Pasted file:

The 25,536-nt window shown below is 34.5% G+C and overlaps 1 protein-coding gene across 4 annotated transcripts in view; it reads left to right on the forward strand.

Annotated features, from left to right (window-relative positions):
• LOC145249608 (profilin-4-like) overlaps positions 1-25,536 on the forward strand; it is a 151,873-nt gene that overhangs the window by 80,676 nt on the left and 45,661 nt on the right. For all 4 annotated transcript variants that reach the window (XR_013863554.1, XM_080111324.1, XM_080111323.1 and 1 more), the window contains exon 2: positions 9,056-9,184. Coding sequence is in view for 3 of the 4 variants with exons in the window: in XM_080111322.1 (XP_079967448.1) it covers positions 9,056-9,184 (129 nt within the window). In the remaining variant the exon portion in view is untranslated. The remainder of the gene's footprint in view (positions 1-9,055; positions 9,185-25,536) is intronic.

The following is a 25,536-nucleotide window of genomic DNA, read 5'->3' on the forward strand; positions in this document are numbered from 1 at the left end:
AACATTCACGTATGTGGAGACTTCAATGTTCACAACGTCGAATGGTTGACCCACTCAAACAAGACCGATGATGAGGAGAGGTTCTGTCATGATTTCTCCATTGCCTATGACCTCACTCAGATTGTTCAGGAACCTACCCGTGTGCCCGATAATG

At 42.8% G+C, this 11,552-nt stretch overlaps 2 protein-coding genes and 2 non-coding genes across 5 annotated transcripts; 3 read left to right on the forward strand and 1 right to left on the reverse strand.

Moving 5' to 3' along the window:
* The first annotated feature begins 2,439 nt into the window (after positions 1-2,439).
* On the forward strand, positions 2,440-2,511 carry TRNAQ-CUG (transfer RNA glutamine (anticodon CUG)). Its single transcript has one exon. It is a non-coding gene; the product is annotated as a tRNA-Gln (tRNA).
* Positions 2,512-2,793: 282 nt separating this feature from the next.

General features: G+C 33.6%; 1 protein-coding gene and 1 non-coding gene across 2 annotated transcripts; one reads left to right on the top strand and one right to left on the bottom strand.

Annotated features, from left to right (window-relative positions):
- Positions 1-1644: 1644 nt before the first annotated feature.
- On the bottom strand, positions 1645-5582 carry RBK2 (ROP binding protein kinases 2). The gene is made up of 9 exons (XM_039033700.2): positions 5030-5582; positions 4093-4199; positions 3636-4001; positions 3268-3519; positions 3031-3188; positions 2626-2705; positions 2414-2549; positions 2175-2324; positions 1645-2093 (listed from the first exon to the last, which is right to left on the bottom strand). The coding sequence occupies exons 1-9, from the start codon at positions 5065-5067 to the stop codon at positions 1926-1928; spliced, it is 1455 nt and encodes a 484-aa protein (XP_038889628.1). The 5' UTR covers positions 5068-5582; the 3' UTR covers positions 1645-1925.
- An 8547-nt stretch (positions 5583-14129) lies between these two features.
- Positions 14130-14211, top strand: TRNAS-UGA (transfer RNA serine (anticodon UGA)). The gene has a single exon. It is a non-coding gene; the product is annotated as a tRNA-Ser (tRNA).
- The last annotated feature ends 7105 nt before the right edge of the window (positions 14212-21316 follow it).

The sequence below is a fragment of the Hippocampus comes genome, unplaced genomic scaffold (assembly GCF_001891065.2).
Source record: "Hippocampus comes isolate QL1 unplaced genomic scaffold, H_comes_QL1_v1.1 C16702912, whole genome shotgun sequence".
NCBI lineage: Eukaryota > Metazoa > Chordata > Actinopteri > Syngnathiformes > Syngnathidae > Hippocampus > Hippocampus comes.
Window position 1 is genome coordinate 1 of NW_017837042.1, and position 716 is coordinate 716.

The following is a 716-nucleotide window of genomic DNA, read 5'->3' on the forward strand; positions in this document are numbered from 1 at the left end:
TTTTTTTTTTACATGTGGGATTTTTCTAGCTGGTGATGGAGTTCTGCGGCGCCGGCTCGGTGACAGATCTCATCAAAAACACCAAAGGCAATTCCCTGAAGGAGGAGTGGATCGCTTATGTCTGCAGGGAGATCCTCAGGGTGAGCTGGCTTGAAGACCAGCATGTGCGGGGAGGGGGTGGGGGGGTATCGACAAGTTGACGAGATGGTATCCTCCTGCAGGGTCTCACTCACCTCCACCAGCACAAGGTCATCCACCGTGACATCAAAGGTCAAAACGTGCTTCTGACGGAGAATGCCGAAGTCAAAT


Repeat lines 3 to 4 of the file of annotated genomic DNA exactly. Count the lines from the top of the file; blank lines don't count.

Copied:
• LOC145249608 (profilin-4-like) overlaps positions 1-25,536 on the forward strand; it is a 151,873-nt gene that overhangs the window by 80,676 nt on the left and 45,661 nt on the right. For all 4 annotated transcript variants that reach the window (XR_013863554.1, XM_080111324.1, XM_080111323.1 and 1 more), the window contains exon 2: positions 9,056-9,184. Coding sequence is in view for 3 of the 4 variants with exons in the window: in XM_080111322.1 (XP_079967448.1) it covers positions 9,056-9,184 (129 nt within the window). In the remaining variant the exon portion in view is untranslated. The remainder of the gene's footprint in view (positions 1-9,055; positions 9,185-25,536) is intronic.

The following is a 25,536-nucleotide window of genomic DNA, read 5'->3' on the forward strand; positions in this document are numbered from 1 at the left end: